Neuroinformatics Research Group



Open-Source Software Platform

XNAT is an open-source software platform developed to support imaging informatics research. The platform offers permission-controlled storage of imaging and clinical assessment data, as well as support for containerized data processing to support reproducible science. XNAT has been used in hundreds of research projects and clinical trials at institutions around the world.

Development on XNAT began in 2001 at Washington University in the Buckner Lab, which is now located at Harvard University. The first developers were hired in 2001-02 with funding from the Howard Hughes Medical Institute, and the first release followed soon after. XNAT joined the Biomedical Informatics Research Network in 2005. In 2008 the project received independent funding under an NIBIB R01 grant.

With ongoing funding from NIBIB and NCI, many more releases and advances in core XNAT technology have followed through the years, with institutions and teams of outside developers contributing to the extended suite of XNAT plugins and integrations.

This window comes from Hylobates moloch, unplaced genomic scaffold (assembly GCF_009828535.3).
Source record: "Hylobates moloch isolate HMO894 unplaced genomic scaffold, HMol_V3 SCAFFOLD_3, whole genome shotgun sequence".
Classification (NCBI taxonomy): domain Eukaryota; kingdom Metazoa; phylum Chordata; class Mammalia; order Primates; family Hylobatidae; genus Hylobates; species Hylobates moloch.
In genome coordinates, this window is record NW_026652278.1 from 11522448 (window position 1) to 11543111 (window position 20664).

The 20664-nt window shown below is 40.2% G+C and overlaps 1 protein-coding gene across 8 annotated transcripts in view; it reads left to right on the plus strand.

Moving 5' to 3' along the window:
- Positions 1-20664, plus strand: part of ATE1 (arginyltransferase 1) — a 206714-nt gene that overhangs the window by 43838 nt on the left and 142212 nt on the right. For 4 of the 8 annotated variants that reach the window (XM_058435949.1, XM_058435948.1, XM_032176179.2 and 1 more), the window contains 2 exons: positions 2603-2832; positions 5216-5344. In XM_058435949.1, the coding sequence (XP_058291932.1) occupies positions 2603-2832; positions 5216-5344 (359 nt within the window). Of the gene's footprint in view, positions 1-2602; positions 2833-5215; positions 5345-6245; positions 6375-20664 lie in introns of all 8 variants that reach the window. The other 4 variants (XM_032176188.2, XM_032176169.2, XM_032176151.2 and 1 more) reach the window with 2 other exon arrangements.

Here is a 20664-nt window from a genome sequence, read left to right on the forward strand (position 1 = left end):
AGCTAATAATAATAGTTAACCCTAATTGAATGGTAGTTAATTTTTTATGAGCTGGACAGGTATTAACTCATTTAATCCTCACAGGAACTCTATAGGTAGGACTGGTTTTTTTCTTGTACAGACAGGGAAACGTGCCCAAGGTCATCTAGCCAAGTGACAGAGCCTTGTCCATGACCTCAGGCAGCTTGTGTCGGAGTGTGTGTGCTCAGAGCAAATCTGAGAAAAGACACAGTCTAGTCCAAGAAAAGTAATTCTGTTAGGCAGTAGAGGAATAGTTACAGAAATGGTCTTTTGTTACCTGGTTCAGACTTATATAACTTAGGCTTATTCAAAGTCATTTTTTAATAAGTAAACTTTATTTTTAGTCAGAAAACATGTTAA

XNAT is currently funded by NIH grant R01 EB009352.

XNAT allows the combination of imaging and non-imaging data in one research repository.
XNAT allows the combination of imaging and non-imaging data in one research repository.

Human Connectome Project

Mapping the Brain Across the Human Lifespan

The Human Connectome Project (HCP) encompasses over 20 funded studies to map the brain across the human lifespan and in a range of neurological and psychiatric disorders. The initial HCP Young Adult study imaged more than 1100 young using a cutting edge scanner and set of structural and functional sequences. The resulting data set was shared openly with the research community through the XNAT-based ConnectomeDB platform. Since the end of the original HCP grant, the HCP operations in the NRG has been supported by the Connectome Coordinating Facility (CCF), enabling 19 other disease and aging related studies. Ongoing study of the aging brain continues with the Aging Adult Brain Connectome (AABC)

The Human Connectome Project uses XNAT imaging and processing to help map the human brain.
The Human Connectome Project uses XNAT imaging and processing to help map the human brain.


Open Access Series of Imaging Studies